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Are manufacturing execution systems still relevant?

Manufacturing execution systems have long been the quiet workhorses. Now, they're breaking out beyond the four walls of the enterprise.

For nearly 30 years, manufacturing execution system (MES) software has been hard at work on discrete manufacturers' shop floors, gathering production data and allowing operators to adjust processes as needed in real time. The benefits, then and now, are well known: reduced waste, better quality, greater agility to respond to changes in demand, and improved uptime. As the technology ages, however, questions of MES' continued relevance have arisen for industry experts to ponder.

Greg Gorbach, vice president for information-driven manufacturing at ARC Advisory Group, believes that MES is still as relevant today as it was three decades ago. "Manufacturing is coming back in the U.S. We are seeing MES and MOM [manufacturing operations management] products growing as a result," he said.

Both MES and MOM aim to increase the throughput and quality of manufacturing processes. "No matter what you call it, these things are key to the new competitive paradigm," Gorbach explained. "This is about using information to drive performance inside and now, outside, the four walls of the enterprise."

Manufacturing execution systems across the enterprise

Manufacturing execution systems and their ilk are assuming prominent roles in digital manufacturing, in which data is shared digitally, with human intervention reduced to the lowest levels, according to Simon Jacobson, vice president of research for the supply chain at Gartner Inc.

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Wider uses of MES technology are becoming more common, Jacobson said. For example, a customer or trading partner might need production data for traceability. "Within the four walls, MES still delivers very tangible value. It helps reduce scrap, rework and repair," said he said. "But if you put in place a digitization of the process, you can enforce standard work" in an automated way that increases the potential benefits.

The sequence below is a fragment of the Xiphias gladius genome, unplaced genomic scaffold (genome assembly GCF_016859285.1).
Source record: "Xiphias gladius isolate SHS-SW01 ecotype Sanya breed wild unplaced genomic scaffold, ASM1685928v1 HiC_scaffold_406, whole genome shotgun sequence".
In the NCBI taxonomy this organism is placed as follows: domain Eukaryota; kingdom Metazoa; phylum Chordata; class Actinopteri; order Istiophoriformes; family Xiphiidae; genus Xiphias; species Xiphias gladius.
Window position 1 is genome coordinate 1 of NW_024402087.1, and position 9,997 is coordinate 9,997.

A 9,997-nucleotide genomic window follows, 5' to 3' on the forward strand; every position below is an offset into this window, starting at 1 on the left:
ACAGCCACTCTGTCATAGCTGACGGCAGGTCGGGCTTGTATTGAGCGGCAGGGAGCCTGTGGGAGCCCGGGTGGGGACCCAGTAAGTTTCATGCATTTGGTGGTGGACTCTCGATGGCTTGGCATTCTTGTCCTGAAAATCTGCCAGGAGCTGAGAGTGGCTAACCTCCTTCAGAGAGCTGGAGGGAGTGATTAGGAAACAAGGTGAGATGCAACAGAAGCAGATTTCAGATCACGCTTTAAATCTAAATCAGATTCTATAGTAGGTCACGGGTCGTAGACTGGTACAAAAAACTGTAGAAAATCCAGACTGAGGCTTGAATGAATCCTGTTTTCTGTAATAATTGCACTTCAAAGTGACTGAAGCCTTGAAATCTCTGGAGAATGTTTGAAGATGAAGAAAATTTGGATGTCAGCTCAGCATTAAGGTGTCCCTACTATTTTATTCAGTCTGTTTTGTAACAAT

A 2013 Gartner survey showed most manufacturers are leveraging their MES data exclusively in-house, netting them 60% of the intended benefits. The value is not fully realized when confined to in-house use, but that doesn't mean companies are not reaping value from traditional MES uses, Jacobson clarified.

Key MES capabilities

According to industry experts, small and medium-sized manufacturers in the market for a MES system to help increase agility, reduce lead times and boost quality should look for these baseline capabilities:

  • Real-time visibility into work orders and priorities for optimal execution
  • Ability to deliver process information, including work instructions, process and quality specifications, to operators and equipment
  • Ability to automatically capture an accurate electronic production history
  • Ability to integrate with enterprise business systems, including ERP and product lifecycle management, enabling near-real-time visibility across the supply chain for better decision making

Manufacturing execution systems might seem like a routine, if somewhat boring, part of a manufacturer's bag of IT tricks. Not so, said Jacobson. In fact, MES is poised to take a more prominent role as manufacturing complexity increases.

"If you look at the increases in the number of product variants and SKUs, you are going to need a much more agile manufacturing scheme," said Jacobson. "We are seeing companies start to take this seriously. They can accelerate new product introduction, and increase quality and speed up the handoffs and get the feedback loop of how the process is performing, so the virtual design and the physical production are aligned."

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